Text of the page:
# What were the factors that caused the Philips curve to stop working during the 1970s?

Philips curve says that inflation and unemployment were inversely correlated. In the 1970s, stagflation happened. If Philips curve hold true, stagflation is impossible.

What were the factors that caused the Philips curve to stop working during the 1970s when the economy was hit by stagflation?

The general way people figured the Phillips curve worked was that a shock in aggregate demand or fiscal stimulus would cause labor demand to increase as government spending generated growth, which makes labor more scarce and causes firms to compete for workers by raising nominal wages. Wage costs then rise, and the firm passes on some of the cost to the consumer by raising the prices of their products.

So in this way, unemployment and inflation become tradeoffs. The problem is then this can be easily exploited, but also easily noticed. Lucas's critique states that people's expectations of inflation--and future inflations--will affect price levels as well. So if a policy maker tried to create inflation all the time to lower unemployment, what would happen is that the Phillips curve would actually shift around, so the tradeoff would hold, but you would be getting worse tradeoffs as people's expectations shifted.

By raising inflation constantly by the central bank and by politicians, you'd fall into a liquidity trap (when raising inflation fails to decrease interest rates and stimulate and economy). The reason why is because if everyone expected the rise in inflation, there'd be no reason to hire more workers, since real demand is staying the same. So instead of a short run rise in output, firms just went straight to raising prices instead of hiring more people.

That said, today, Lucas's critique has its limitations. Even transparent policies that are fully known to increase inflation by firms can still boost output in the short run. This is probably because after the 1970s in America, the new head of the Federal Reserve, Paul Volcker, decided that the central bank should commit more heavily to a set inflation rate in the long run, so that their policies would be more credible.

We can set up a game-theoretic model for optimal monetary policy, as such:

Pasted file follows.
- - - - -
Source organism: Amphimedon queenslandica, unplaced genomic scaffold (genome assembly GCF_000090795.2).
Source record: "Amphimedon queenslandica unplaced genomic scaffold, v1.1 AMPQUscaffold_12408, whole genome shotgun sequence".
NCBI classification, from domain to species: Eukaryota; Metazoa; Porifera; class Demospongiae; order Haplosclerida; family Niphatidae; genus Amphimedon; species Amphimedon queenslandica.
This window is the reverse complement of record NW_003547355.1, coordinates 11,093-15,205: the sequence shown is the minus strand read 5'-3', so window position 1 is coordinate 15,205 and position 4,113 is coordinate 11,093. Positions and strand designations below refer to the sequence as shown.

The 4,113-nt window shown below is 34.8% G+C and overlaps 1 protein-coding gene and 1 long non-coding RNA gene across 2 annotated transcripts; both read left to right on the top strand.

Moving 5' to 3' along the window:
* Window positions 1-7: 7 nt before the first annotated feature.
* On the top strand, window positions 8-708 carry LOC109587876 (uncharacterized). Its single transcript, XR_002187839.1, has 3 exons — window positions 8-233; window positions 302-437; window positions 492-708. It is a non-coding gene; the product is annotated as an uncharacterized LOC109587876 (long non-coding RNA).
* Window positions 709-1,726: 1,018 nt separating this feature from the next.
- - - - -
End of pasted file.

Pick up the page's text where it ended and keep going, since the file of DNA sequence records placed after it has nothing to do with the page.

$$\max_{u, \pi} V(u, \pi) = -(u^2 + \pi^2)$$

The central bank wants to minimize a combination of unemployment and inflation. Their constraint is a simple Phillips curve:

$$u = u^* - k(\pi - \pi^e)$$

Where $k > 0$ is some weight for the degree of the tradeoff ($-k$ is the slope of the Phillips curve). $u^*$ is the natural rate of unemployment and fixed, while $\pi^e$ is the expected inflation.

Comparing the Ramsey and Nash equilibria of this game, where consumers and firms set expectations of inflation and the central bank tries to game that, we'll find that if firms trust the central bank to be honest about what inflation they are targeting, the central bank will always have the incentive to lie, if only acting for one period.

Substitute the Phillips curve into the central bank's maximization problem:

\begin{align} & V = [u^* - k(\pi_t - \pi^e)]^2 + \pi^2 \\ & \frac{\partial V}{\partial\pi} = -2[u^* - k(\pi_t - \pi^e)]k + 2\pi = 0\\ & \implies \pi_{\text{opt}} = \frac{k}{1+k^2}(u^* + k\pi^e)\\ & u_{\text{opt}} = u^* - k(\pi - \pi^e) \\ & \implies u_{\text{opt}} = \frac{1}{1+k^2}u^* + \frac{k}{1+k^2}\pi^e \\ \end{align}

Now assume the private sector knows the Fed's optimal monetary policy problem, and set $\pi^e = \pi_{\text{opt}}$. Say the Fed is credible.

$$\pi_{\text{opt}} = \pi^e = \frac{k}{1+k^2}(u^* + k\pi^e)$$ $$\boxed{\pi^e = ku^*}$$

$$u_{\text{opt}} = \frac{1}{1+k^2}u^* + \frac{k}{1+k^2}\pi^e$$ $$= \frac{1}{1+k^2}u^* + \frac{k}{1+k^2}ku^*$$ $$\boxed{u = u^*}$$

These are the best responses for the Fed...if they are worried about telling the truth. Investigating Ramsey's time inconsistency problem, the Fed can technically do better. Suppose it announces $\pi = 0$ as a target.

$$\pi_{\text{opt}} = \frac{k}{1+k^2}u^*$$ $$u_{\text{opt}} = \frac{1}{1+k^2}u^*$$

You can verify that the Fed has an incentive to deviate in a one-period game.